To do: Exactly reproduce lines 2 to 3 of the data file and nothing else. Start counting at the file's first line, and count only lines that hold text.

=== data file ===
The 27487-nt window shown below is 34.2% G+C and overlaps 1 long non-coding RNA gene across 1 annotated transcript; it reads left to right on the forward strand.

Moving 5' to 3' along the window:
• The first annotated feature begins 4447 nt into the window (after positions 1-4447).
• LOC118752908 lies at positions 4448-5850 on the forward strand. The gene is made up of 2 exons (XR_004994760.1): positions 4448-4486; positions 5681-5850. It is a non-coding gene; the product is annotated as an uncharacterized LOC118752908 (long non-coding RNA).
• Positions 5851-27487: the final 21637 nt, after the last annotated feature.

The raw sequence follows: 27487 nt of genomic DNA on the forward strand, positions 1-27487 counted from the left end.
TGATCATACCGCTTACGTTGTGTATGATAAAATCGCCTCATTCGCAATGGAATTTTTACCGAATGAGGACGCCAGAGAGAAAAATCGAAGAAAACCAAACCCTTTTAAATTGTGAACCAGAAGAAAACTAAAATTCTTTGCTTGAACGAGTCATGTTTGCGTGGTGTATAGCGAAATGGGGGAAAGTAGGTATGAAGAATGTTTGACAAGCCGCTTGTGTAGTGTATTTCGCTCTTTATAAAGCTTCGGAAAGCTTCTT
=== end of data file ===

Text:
Moving 5' to 3' along the window:
• The first annotated feature begins 4447 nt into the window (after positions 1-4447).